MindMaze scores $125M for game-like rehab treatment

Digital neurotherapeutic platform MindMaze has raised $125 million in funding from AlbaCore Capital Group.

WHAT IT DOES

MindMaze provides digital therapies, like games, to treat and rehab patients with neurological conditions and brain injuries. 

Its products include MindMotion Go, which helps improve motor skills, MindPod, which trains cognitive and motor skills for people with neurodegenerative conditions or strokes, and TOAP Run, for patients with Parkinson’s disease. 

WHAT IT’S FOR

The company said it will use the new funds to speed commercialization and access to its rehab products, especially in North America and Europe. The capital will also allow it to expand its restorative products aimed at repairing brain damage, via more development and testing in clinical trials. 

“This investment by AlbaCore will allow us to accelerate our proven neuro-rehab platform and advance commercialization of our evidence-based neuro-restorative solutions in stroke, traumatic brain, aging and Parkinson’s disease. One avenue to pursue will be to partner with pharmaceutical companies to promote brain repair by combining our digital therapeutic neurorestorative approach with emerging drug discovery,” MindMaze founder and CEO Tej Tadi said in a statement.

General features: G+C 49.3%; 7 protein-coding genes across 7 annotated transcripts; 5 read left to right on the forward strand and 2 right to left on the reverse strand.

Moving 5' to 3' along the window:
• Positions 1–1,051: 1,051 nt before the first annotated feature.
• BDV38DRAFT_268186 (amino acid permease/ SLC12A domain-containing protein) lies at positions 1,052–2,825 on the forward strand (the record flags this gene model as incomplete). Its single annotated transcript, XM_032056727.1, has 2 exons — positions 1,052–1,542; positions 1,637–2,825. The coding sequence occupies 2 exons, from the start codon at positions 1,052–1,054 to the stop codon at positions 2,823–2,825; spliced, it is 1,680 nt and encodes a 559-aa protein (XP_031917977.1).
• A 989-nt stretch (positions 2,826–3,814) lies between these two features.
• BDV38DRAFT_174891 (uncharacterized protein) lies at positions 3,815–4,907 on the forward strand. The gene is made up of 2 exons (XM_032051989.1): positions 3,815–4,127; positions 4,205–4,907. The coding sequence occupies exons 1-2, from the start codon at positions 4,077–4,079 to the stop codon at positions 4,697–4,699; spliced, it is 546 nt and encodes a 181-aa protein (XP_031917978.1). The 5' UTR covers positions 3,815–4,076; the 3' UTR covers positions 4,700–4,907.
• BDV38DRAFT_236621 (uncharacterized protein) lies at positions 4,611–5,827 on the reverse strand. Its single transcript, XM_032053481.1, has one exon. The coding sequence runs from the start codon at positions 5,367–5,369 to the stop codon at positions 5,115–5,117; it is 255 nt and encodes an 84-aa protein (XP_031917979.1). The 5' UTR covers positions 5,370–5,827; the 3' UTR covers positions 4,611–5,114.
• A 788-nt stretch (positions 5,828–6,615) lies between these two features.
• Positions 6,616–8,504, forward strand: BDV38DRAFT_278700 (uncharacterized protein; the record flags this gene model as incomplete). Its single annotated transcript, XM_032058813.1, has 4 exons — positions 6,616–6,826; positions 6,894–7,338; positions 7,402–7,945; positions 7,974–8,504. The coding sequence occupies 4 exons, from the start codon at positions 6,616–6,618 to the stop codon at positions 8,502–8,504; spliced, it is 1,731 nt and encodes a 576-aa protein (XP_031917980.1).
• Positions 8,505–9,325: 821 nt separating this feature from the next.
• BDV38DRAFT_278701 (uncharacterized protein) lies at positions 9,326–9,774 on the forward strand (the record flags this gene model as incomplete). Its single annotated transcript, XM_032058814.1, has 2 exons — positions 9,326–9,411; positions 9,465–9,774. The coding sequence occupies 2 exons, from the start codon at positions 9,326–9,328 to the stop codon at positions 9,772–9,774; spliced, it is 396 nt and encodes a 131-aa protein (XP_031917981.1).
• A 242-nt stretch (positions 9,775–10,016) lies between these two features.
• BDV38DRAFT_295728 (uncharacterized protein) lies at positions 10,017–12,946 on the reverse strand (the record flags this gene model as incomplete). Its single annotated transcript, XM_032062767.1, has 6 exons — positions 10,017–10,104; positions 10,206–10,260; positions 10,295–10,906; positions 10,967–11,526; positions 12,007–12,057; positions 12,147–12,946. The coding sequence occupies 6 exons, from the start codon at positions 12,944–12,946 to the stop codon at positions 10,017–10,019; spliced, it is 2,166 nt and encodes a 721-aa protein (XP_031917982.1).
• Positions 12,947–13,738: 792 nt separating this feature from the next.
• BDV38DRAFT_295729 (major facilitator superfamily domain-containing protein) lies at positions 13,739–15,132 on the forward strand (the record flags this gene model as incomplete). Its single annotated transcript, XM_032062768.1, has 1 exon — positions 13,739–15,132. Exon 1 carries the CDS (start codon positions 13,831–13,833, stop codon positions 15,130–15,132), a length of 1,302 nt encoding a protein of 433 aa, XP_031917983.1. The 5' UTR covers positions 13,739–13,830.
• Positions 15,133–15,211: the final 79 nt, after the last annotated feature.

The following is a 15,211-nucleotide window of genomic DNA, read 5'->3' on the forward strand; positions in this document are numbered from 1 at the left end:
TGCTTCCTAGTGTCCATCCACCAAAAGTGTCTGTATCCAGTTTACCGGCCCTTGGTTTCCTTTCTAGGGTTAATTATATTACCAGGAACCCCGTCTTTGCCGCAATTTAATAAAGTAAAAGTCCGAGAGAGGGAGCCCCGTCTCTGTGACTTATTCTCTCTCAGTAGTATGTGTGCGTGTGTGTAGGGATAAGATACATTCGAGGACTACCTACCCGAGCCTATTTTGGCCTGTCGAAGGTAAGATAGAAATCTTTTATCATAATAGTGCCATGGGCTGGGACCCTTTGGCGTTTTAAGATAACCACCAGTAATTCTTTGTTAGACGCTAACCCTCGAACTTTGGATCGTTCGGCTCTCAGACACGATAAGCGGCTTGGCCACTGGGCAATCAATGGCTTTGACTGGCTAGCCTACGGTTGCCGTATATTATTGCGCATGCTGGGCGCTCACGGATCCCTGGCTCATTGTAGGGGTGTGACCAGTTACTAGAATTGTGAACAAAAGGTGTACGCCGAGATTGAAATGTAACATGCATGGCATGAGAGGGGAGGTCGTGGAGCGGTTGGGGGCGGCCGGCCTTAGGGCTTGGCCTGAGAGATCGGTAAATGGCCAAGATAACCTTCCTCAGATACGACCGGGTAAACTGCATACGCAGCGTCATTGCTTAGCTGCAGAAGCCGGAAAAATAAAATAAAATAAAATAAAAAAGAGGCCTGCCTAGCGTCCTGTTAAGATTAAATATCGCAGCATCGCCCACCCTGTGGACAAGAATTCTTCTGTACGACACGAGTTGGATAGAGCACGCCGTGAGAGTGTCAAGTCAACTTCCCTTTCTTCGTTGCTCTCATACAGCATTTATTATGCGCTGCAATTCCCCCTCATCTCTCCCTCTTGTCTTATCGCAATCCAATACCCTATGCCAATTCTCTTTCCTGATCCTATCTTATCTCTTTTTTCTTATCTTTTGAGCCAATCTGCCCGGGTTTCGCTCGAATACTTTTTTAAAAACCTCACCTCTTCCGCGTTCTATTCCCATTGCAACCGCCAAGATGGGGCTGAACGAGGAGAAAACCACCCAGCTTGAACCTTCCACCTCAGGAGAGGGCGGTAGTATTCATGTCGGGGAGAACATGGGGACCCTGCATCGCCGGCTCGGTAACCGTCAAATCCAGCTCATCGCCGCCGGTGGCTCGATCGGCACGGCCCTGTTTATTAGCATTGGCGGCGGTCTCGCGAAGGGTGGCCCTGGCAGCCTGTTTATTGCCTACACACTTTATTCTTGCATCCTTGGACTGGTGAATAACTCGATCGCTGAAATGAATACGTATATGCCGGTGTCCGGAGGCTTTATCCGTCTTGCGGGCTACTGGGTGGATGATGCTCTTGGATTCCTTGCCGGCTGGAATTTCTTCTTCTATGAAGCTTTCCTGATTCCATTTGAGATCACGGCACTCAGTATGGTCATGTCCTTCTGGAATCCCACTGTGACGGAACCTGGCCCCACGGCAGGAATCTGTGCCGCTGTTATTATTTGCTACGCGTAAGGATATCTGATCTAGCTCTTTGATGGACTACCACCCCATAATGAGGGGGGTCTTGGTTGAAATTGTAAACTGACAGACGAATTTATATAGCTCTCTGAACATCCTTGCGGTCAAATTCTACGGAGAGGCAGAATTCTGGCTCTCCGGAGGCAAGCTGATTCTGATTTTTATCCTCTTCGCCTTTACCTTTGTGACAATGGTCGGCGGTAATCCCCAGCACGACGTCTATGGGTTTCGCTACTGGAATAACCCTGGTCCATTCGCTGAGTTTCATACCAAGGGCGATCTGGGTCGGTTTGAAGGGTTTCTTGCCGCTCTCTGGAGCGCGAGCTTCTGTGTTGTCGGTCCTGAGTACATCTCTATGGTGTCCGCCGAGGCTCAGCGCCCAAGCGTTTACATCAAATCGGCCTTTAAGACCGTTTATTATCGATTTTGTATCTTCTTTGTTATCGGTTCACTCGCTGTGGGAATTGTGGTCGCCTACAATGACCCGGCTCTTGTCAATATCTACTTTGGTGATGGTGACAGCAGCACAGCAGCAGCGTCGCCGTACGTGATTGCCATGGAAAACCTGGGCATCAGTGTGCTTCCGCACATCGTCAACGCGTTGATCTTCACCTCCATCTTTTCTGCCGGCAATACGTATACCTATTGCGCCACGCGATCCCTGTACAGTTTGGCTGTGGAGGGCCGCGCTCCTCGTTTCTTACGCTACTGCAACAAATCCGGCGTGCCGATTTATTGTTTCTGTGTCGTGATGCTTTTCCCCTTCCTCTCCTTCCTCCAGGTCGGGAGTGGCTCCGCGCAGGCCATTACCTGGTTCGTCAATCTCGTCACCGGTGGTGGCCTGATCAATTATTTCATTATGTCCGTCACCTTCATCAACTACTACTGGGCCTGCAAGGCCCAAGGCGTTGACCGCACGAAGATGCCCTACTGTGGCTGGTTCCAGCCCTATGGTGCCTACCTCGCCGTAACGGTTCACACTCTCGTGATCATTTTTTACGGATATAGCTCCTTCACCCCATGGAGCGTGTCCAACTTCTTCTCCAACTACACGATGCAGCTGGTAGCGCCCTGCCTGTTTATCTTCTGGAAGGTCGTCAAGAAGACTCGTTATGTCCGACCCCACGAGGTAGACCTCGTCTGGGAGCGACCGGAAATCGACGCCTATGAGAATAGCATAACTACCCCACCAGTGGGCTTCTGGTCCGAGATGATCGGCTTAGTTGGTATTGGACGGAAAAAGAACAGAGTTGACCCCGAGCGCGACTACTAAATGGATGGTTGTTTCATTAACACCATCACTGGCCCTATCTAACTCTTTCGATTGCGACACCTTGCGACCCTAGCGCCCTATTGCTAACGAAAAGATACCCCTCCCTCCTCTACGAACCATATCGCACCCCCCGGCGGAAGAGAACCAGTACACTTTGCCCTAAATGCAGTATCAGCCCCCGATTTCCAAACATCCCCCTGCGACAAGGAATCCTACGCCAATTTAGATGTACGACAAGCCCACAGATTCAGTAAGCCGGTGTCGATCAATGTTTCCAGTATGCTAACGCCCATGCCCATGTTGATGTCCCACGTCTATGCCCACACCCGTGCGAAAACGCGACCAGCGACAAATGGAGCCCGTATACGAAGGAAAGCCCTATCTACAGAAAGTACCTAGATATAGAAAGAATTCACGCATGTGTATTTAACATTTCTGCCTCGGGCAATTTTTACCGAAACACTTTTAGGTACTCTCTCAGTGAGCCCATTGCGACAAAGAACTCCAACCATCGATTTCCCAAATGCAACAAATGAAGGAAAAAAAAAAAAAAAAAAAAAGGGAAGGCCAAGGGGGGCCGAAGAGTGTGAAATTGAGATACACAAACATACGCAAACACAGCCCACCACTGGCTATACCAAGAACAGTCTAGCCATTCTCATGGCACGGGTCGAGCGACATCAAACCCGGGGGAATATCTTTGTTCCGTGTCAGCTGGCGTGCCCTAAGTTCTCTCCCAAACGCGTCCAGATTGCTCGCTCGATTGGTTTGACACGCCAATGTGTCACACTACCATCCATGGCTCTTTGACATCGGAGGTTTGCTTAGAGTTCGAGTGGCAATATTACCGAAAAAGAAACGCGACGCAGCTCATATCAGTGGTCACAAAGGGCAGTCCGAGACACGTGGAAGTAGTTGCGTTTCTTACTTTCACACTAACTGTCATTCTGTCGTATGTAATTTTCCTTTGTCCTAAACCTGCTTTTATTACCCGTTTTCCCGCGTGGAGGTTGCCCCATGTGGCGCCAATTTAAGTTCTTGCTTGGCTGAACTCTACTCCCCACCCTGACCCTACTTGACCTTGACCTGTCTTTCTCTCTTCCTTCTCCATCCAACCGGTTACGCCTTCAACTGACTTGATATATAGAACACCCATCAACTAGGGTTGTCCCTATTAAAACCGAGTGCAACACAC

“We are thrilled to partner with AlbaCore as we build the leading universal platform for brain health and recovery. This financing will enable our dedicated team and partners to advance in our mission to help patients recover, learn and adapt through advanced neuroscience and digital therapeutics.”

MARKET SNAPSHOT

In May, MindMaze announced a number of partnerships to expand its geographical footprint in Latin America, the Middle East, Spain and Switzerland.

It received FDA clearance for its MindMotion Go platform in 2018 and for its MindMotion Pro system in 2017. 

Another company focused on digital therapeutics for neurologic care is MedRhythms, which raised $25 million in Series B funding in July. 

Flint Rehab, which also builds digital neuro-rehab tools, raised $1.72 million from the National Institutes of Health in 2019. 

Gamification is an increasingly popular strategy in healthcare generally. One example is digital therapeutic company Akili, which offers an FDA-authorized video game for children with ADHD. 

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